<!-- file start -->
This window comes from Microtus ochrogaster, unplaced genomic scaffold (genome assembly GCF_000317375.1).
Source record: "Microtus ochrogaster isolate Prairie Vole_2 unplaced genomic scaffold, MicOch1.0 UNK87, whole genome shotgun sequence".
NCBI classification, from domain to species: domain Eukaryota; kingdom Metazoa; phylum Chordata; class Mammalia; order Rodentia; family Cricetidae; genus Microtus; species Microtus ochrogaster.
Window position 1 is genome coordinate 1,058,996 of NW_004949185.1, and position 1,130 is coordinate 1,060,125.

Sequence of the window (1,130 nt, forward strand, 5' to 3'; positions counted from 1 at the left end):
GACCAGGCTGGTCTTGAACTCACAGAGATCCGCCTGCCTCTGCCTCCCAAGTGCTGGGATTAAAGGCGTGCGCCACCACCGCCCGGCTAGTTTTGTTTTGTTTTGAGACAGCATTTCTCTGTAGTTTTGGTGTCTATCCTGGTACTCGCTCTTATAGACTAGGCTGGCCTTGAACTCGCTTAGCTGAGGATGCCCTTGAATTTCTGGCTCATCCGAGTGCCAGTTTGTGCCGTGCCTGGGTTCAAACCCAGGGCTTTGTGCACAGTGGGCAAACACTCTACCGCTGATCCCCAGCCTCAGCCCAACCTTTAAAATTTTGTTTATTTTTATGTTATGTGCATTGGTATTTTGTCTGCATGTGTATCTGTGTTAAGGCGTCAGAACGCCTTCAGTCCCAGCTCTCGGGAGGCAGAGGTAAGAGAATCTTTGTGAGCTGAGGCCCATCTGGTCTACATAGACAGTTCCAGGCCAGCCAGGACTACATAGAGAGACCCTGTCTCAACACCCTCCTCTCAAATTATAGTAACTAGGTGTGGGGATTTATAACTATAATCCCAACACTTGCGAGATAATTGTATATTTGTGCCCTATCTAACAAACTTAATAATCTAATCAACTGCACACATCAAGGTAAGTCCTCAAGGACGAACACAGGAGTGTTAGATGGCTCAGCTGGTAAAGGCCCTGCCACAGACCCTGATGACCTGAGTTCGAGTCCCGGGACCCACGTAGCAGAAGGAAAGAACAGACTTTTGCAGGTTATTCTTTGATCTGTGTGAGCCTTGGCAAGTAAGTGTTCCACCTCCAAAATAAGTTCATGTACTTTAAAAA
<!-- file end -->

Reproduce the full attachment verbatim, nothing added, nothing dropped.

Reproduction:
This window comes from Microtus ochrogaster, unplaced genomic scaffold (genome assembly GCF_000317375.1).
Source record: "Microtus ochrogaster isolate Prairie Vole_2 unplaced genomic scaffold, MicOch1.0 UNK87, whole genome shotgun sequence".
NCBI classification, from domain to species: domain Eukaryota; kingdom Metazoa; phylum Chordata; class Mammalia; order Rodentia; family Cricetidae; genus Microtus; species Microtus ochrogaster.
Window position 1 is genome coordinate 1,058,996 of NW_004949185.1, and position 1,130 is coordinate 1,060,125.

Sequence of the window (1,130 nt, forward strand, 5' to 3'; positions counted from 1 at the left end):
GACCAGGCTGGTCTTGAACTCACAGAGATCCGCCTGCCTCTGCCTCCCAAGTGCTGGGATTAAAGGCGTGCGCCACCACCGCCCGGCTAGTTTTGTTTTGTTTTGAGACAGCATTTCTCTGTAGTTTTGGTGTCTATCCTGGTACTCGCTCTTATAGACTAGGCTGGCCTTGAACTCGCTTAGCTGAGGATGCCCTTGAATTTCTGGCTCATCCGAGTGCCAGTTTGTGCCGTGCCTGGGTTCAAACCCAGGGCTTTGTGCACAGTGGGCAAACACTCTACCGCTGATCCCCAGCCTCAGCCCAACCTTTAAAATTTTGTTTATTTTTATGTTATGTGCATTGGTATTTTGTCTGCATGTGTATCTGTGTTAAGGCGTCAGAACGCCTTCAGTCCCAGCTCTCGGGAGGCAGAGGTAAGAGAATCTTTGTGAGCTGAGGCCCATCTGGTCTACATAGACAGTTCCAGGCCAGCCAGGACTACATAGAGAGACCCTGTCTCAACACCCTCCTCTCAAATTATAGTAACTAGGTGTGGGGATTTATAACTATAATCCCAACACTTGCGAGATAATTGTATATTTGTGCCCTATCTAACAAACTTAATAATCTAATCAACTGCACACATCAAGGTAAGTCCTCAAGGACGAACACAGGAGTGTTAGATGGCTCAGCTGGTAAAGGCCCTGCCACAGACCCTGATGACCTGAGTTCGAGTCCCGGGACCCACGTAGCAGAAGGAAAGAACAGACTTTTGCAGGTTATTCTTTGATCTGTGTGAGCCTTGGCAAGTAAGTGTTCCACCTCCAAAATAAGTTCATGTACTTTAAAAA